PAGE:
For ten years I’d stay up all night, lost in the paint. I worked in an upscale steakhouse in Las Vegas - appearances were important. Every afternoon around 2 I’d start trying to scrub all of the paint off of my hands and out of my nails. At work I’d laugh and ask my boss if he had any idea how awful it was to be deep in a creative process, only to go to great lengths to get all of the paint off of my hands, scrubbing them raw to look presentable, so I could look how the company wants me to look when I’m selling shrimp?
I was always creative about my complaining - as annoying as I must have been, at least my delivery was original from time to time. And I got that karma back ten folds when I became a manager for a short time. Anyway.
This year I am enrolled in a class with my master teacher. Our groups are assigned various things to watch, read or analyze to find how the work of our course comes through metaphorically in the content assigned. One of our first assignments was to watch Maudie, a movie I had never heard of.
That day specifically I had just mailed my very first painting to New York City. It is still very surreal that the amount of people that buy my art buy my art. What makes it more real to me are all of the places each painting goes to live. Manhattan just felt like a career high to me that day. After my fedex man picked it up, the dogs were done going ballistic - I sat down to watch Maudie.
I didn’t have the slightest clue what it was about. I watched a story of a woman unfold. She was seemingly damaged beyond repair. Dubbed disabled. When she was upset or very hurt she would pull out her paint and start painting.
48x36 Acrylic, Resin Coated.
The movie is a film biography of Maud Lewis, one of the most beloved folk artists of the 20th century. The story focuses on the indomitable spirit that some people possess even when faced with horrendous turns of fate. There is a scene when a woman says “Maud. How about you paint me whatever you want, and when you’re done, send it to me in New York City.”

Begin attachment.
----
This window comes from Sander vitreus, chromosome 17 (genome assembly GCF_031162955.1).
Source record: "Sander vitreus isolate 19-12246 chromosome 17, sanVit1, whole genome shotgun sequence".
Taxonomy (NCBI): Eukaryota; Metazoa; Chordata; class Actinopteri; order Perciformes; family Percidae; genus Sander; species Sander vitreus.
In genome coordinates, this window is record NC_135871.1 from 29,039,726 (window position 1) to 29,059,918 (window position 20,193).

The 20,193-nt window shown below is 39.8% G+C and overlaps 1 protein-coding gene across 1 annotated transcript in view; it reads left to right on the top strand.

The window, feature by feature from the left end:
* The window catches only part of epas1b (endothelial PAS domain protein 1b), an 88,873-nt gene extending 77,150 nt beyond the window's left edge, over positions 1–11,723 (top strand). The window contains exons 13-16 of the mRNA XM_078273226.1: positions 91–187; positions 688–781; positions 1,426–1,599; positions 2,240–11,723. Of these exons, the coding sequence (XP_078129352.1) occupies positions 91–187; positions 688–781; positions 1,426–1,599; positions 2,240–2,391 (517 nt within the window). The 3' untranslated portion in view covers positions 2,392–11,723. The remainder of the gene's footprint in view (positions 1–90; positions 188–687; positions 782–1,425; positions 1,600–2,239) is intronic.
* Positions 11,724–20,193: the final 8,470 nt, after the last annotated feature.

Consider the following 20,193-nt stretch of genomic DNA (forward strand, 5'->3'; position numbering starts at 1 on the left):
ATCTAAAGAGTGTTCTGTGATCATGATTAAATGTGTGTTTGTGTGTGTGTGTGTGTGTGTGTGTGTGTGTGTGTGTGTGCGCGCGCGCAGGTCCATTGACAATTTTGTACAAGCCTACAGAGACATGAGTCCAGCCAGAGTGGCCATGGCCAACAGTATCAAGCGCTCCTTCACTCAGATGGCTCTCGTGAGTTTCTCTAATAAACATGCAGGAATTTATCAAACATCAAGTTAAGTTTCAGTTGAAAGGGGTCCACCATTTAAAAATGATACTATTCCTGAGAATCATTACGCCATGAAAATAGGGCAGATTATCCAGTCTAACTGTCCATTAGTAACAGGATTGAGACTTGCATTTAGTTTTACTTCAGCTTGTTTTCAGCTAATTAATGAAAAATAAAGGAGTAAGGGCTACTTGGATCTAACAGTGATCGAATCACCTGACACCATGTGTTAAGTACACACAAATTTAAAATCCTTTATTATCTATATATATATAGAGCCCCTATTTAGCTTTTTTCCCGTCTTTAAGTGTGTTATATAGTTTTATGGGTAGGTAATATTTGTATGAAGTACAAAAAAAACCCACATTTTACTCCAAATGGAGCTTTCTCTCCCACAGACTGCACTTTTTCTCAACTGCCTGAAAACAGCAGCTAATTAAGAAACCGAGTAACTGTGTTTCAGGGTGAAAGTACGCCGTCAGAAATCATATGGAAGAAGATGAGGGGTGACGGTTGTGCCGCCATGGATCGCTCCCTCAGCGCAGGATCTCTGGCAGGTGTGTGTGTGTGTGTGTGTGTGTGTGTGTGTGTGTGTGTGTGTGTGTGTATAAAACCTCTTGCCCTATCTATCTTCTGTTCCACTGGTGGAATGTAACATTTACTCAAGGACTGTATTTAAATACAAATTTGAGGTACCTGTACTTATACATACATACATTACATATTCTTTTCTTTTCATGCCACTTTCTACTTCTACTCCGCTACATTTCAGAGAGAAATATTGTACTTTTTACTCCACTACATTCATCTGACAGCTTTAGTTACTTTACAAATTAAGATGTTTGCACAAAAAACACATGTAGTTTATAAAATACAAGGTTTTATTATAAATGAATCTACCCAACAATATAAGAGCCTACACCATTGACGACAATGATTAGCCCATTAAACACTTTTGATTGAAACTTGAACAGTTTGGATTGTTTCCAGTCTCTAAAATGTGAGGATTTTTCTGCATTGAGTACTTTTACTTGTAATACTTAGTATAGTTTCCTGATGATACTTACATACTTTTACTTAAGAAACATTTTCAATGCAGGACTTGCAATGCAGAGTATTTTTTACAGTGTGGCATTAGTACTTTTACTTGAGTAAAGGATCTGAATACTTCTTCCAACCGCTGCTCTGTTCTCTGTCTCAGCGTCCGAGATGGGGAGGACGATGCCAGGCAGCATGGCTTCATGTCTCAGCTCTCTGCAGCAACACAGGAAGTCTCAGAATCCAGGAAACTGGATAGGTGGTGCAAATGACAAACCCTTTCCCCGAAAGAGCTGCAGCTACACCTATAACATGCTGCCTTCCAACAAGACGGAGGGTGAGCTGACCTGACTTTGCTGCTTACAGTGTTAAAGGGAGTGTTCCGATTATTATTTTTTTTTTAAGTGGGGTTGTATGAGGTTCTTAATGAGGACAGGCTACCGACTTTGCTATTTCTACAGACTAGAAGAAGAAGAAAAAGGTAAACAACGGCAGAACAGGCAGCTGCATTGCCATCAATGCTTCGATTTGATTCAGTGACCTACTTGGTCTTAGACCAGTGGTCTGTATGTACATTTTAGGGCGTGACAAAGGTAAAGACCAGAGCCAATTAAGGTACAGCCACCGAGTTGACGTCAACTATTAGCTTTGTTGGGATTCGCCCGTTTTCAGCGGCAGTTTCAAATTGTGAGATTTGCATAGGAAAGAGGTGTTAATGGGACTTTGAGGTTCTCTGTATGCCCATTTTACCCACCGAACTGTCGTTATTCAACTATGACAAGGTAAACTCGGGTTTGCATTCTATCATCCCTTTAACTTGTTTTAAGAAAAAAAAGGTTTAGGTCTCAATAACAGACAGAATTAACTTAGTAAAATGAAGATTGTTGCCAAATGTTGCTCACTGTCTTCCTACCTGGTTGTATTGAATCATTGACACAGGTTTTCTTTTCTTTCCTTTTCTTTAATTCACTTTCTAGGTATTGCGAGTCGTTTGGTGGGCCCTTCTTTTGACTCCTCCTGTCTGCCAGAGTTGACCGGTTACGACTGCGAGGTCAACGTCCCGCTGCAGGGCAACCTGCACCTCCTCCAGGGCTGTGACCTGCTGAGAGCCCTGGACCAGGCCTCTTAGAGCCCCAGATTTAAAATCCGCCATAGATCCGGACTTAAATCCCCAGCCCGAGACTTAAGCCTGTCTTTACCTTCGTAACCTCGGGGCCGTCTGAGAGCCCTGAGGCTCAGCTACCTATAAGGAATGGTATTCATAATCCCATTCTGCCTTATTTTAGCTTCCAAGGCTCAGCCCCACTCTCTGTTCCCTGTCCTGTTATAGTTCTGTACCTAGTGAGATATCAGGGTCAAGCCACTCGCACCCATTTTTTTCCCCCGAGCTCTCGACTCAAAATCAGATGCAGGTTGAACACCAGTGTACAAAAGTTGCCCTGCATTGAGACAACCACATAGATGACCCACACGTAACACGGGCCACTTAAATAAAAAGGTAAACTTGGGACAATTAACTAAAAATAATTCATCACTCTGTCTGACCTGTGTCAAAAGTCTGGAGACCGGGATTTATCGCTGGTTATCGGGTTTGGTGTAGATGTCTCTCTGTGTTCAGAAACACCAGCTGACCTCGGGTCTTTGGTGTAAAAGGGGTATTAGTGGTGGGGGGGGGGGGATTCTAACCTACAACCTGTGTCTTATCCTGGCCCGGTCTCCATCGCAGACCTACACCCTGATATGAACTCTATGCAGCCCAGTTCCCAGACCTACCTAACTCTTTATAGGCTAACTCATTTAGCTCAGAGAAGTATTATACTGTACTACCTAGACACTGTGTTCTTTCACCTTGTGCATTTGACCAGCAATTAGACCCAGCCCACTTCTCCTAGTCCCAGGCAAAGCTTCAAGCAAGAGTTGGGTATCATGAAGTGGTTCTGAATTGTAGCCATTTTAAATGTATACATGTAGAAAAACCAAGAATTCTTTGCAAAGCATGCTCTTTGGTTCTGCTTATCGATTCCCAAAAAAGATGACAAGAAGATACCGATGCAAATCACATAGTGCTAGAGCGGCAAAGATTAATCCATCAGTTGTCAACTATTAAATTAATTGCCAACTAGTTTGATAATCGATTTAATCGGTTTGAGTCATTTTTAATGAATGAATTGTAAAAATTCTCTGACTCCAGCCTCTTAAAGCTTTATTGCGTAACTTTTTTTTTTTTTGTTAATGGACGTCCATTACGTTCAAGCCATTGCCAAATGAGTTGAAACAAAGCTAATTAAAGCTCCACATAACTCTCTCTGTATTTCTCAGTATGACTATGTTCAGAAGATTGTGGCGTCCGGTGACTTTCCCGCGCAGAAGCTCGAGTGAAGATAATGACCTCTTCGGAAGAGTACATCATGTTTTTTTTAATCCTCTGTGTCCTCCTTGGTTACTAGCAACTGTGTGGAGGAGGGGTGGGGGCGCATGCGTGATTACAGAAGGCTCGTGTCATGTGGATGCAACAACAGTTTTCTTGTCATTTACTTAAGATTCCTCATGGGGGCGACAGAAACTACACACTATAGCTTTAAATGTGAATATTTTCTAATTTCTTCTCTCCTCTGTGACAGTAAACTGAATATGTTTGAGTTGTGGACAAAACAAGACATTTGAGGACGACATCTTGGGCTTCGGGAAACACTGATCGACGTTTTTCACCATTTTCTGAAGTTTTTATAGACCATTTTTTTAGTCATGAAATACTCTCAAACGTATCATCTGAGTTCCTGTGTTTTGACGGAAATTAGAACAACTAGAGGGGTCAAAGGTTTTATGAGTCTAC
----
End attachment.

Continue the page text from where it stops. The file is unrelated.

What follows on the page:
To see a feeling I had just experienced at such a deep level being acted out so specifically how it felt for me was one of the most indescribable experiences I’ve ever had. It dawned on me as I watched that film that all of those years of scrubbing the paint off of my hands so I could go to work and look right -
Somewhere in a film studio, there was a crew of makeup artists that put all of that paint on the lead characters' hands every day so that they could film this movie. The movie had a 6 million dollar budget, and it made 9 million.
That realization was a bright spot for me. Maybe all of these years I’ve done something right - even if it looked like madness most of the time. I don’t have to wash the paint off of my hands or out of my hair anymore to go to work- because that is my work. The courage and desperation I was given to start this business, grow it and maintain were all gifts that I didn’t send back unopened.
So I named this painting Maudie. Because long may each of us have those moments of identification and clarity within a miraculous shift of circumstances. Long may they be bright spots and every color, lighting the path through.